I walked outside before dawn one day last fall in Redlands, CA to find a firestorm racing across the nearby hills, leaving a ghostly crimson light flickering in and out of picture windows and windshields, and lending an eerie glow to the early morning fog. The inferno seemed a horribly apt fit for the historical moment-- a kind of purification by fire delivered to a nation choking on official lies, war and joblessness. Greg Graffin and Brett Gurewitz of Bad Religion, the twenty-something year-old L.A. punk band, were paying attention; a few weeks later, they went into the studio to record the searing "Los Angeles Is Burning", a grim celebration of environmental rape and the subsequent payback.
That's just one great moment from Bad Religion's The Empire Strikes First, 14 songs that are fresh, focused, and absolutely alive in the way that great rock 'n' roll energizes everything it touches. It's been a long road from their early-80s beginnings, but these days, the primary concerns of Graffin and Gurewitz are not the band's intricate (and subtle) years-long evolution; they're first and foremost topical songwriters focused on domestic chaos and its global manifestation. Bad Religion is, after all, the outfit that, during the first Gulf War in 1991, shared a Maximum Rock 'n' Roll split seven-inch with radical MIT professor Noam Chomsky, who, like them, is locked into the tense present and dedicated to exposing the forces who lie and disguise to deepen and enforce human misery.
The truth is that after 20+ years, Bad Religion meet the present day not only unfettered by nostalgia, but hardwired into the moment. Fans take the band's growth and standards for granted. It's tempting to say-- though impossible to prove-- that the The Empire Strikes First is a such a terrific album because vocalist Graffin and guitarist Gurewitz, the band's most important creative forces, are responding to the death, desolation, and destruction of war, and to the concurrent attacks on the Bill of Rights; it seems more than just a happy accident that the band has just delivered one of its most charged and inspired records in years.
Bad Religion's most important elements are intact here: Graffin's voice and politically informed lyrics, and Gurewitz's imaginative guitar work and background vocals. They wouldn't likely contest the suggestion that the use of simple elements equates to a formula, but the genius of Graffin and Gurewitz is how they take these simple elements and twist them-- unexpected chord changes, short breakdowns, quick drum fills, and increasingly sophisticated, sweet-sounding vocal arrangements so rich you could trade them for military arms.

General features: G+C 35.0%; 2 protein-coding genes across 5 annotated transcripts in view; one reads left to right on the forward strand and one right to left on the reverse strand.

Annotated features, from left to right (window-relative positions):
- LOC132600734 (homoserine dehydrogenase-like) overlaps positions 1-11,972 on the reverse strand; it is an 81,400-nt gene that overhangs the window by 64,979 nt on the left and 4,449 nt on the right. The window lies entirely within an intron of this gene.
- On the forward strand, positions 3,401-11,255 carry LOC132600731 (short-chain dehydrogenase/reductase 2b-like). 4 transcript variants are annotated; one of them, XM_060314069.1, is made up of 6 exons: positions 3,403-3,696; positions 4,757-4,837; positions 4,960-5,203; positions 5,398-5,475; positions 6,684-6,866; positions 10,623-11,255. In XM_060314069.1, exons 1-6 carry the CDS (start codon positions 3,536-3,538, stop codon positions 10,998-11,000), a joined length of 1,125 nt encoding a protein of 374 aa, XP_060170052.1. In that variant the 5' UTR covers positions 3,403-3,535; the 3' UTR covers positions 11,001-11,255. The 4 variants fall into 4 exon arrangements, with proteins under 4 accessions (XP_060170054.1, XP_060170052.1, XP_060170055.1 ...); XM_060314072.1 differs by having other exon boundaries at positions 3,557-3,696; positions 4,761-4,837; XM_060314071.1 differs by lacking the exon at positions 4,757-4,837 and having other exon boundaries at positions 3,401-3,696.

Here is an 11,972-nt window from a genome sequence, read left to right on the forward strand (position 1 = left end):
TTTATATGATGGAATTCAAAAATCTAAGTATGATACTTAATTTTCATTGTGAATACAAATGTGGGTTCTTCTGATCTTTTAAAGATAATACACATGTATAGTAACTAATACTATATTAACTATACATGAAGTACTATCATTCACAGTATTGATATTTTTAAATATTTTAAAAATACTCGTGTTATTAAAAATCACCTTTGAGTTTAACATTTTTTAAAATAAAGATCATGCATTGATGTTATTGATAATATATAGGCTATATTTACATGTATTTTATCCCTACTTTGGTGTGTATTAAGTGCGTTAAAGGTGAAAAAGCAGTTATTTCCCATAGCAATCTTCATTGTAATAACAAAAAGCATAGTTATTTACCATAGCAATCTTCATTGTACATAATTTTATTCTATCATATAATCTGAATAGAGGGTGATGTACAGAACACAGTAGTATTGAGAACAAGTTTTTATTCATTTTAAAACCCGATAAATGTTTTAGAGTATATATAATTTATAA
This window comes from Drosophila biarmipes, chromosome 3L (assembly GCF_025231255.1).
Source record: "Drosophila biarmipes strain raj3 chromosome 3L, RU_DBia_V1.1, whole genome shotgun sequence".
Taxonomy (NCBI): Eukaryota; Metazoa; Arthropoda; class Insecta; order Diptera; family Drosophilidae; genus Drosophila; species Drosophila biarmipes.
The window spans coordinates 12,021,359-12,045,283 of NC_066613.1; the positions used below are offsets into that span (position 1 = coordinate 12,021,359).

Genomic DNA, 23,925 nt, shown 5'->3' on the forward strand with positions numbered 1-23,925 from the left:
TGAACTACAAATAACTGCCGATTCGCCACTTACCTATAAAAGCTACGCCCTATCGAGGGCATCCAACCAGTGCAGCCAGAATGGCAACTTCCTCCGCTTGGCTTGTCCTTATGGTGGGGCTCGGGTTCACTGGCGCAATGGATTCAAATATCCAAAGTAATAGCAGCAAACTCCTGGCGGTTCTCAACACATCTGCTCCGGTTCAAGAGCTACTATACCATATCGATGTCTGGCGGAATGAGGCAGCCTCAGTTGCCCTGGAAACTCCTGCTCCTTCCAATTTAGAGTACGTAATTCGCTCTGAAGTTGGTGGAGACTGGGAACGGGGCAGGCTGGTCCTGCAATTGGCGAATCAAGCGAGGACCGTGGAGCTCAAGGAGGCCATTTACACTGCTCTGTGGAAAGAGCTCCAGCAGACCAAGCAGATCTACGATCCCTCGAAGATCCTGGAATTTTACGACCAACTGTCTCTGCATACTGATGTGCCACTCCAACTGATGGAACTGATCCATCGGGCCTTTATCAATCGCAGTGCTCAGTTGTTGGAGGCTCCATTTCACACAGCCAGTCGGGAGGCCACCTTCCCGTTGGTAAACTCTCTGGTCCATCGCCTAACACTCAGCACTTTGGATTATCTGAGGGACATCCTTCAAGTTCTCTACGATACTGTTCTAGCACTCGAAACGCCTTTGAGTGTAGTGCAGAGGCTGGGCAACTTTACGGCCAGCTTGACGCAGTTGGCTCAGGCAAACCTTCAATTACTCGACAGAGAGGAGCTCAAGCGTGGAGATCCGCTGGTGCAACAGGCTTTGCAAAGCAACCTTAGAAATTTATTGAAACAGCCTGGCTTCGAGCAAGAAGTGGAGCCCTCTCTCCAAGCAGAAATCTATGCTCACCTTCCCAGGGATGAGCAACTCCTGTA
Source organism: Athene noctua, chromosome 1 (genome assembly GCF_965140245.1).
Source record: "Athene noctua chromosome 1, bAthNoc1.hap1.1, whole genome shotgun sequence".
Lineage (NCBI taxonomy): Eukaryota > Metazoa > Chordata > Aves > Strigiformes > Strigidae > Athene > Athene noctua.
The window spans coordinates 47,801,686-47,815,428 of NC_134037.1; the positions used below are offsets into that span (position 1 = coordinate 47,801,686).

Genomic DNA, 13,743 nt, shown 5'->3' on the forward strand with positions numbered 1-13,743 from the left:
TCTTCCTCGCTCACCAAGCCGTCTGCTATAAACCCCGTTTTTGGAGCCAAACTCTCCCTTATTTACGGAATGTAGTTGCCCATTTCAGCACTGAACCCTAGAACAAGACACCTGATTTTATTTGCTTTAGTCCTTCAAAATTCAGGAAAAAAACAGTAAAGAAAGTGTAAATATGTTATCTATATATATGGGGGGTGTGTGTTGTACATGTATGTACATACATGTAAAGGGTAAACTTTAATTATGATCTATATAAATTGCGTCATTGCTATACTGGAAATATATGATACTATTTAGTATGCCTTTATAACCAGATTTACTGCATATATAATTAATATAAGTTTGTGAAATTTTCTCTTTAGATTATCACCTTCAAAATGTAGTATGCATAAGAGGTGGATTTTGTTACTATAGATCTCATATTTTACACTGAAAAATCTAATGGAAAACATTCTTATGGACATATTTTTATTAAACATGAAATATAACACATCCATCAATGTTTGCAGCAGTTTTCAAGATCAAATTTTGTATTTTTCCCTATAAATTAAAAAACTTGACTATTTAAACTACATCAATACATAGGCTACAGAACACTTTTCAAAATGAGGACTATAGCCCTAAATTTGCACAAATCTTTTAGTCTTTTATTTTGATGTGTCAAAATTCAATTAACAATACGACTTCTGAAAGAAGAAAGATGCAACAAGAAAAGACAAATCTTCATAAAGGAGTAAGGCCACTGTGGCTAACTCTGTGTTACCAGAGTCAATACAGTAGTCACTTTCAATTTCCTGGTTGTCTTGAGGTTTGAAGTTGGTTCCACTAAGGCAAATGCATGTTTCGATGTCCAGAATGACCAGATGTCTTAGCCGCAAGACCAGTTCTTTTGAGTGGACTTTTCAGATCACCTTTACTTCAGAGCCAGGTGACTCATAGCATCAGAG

"Sinister Rouge" is a study in contrasts; a wall of cinematic harmonies comes at you like choir practice in a cave, while Gurewitz's guitar is so close it could touch you (whether you'd like it to or not). "Los Angeles Is Burning" lifts a lesson from the band's own backyard, but "Let Them Eat War" is a classic Bad Religion anthem. Graffin spits out a variation on the theme of old-school punk politics locking arms with the American worker in order to explain how fighting a war serves the interests of the capitalists who keep them down. You'd think (or I would anyway) that any song with the lyric, "You never stole from the rich to give to the poor/ All he ever gave to them was a war/ And a foreign enemy to deplore," should be stopped before it kills again. But don't pull the switch-- the band rocks along at high speed beneath Graffin (and his vocal uses the whole scale), while Gurewitz delivers aggressively graceful, ultra-melodic fills, and sugary harmonies to glue the chorus together.
The irony of it all is that the band's call-and-response vocal arrangements are straight out of a Baptist church house, as are the rich harmonies and the reliance on one man-- in this case, Graffin-- to testify to (and for) the congregation. Bad Religion's magic doesn't stem as much from their political lyrics as from the airtight arrangements and thick, sweet harmonies that bring the lyrics to you, and interestingly, are also the antithesis of the social rebellion the band advocates. A case could be made (and sometimes I make it) that the band resorts to the very things it deplores in order to get across a message, and that in the process, they demand a kind of allegiance that a cynic might call unhealthy. But if Graffin and Gurewitz are willing to return to the well to help the innocent climb out, the end certainly justifies the means.
-J.H. Tompkins, August 3rd, 2004